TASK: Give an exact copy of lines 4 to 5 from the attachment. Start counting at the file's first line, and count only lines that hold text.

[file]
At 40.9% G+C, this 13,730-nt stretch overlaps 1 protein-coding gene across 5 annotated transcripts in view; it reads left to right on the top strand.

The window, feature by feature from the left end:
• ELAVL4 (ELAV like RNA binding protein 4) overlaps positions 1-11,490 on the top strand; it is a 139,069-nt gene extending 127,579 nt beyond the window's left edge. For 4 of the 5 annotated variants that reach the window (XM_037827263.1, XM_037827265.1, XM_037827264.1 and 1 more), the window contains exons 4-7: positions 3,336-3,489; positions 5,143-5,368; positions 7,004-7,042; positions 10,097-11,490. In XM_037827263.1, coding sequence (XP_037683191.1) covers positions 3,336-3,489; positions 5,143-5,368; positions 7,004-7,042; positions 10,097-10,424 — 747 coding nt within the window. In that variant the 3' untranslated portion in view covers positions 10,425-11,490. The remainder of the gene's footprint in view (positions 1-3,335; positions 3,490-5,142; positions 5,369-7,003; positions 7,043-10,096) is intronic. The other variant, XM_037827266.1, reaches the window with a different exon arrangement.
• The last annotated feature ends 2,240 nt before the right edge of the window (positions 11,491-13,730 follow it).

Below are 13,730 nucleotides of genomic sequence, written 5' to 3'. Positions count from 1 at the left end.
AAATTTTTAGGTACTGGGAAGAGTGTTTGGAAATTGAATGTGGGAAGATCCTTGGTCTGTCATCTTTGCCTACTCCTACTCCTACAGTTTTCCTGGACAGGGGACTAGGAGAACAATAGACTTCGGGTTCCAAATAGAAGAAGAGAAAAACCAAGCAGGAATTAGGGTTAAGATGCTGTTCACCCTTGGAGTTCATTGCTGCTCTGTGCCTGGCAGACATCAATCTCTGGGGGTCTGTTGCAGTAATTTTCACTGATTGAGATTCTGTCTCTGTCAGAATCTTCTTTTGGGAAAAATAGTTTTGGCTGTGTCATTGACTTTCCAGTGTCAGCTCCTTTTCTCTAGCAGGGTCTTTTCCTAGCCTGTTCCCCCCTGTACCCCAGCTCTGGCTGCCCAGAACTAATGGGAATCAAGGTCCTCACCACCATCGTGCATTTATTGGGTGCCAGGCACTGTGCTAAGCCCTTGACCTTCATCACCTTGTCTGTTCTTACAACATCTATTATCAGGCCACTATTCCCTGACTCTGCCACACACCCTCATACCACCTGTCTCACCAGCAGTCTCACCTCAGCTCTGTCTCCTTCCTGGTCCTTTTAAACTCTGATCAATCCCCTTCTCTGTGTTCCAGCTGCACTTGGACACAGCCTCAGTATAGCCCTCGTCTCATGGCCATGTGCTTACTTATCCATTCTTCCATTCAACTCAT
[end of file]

• The last annotated feature ends 2,240 nt before the right edge of the window (positions 11,491-13,730 follow it).

Below are 13,730 nucleotides of genomic sequence, written 5' to 3'. Positions count from 1 at the left end.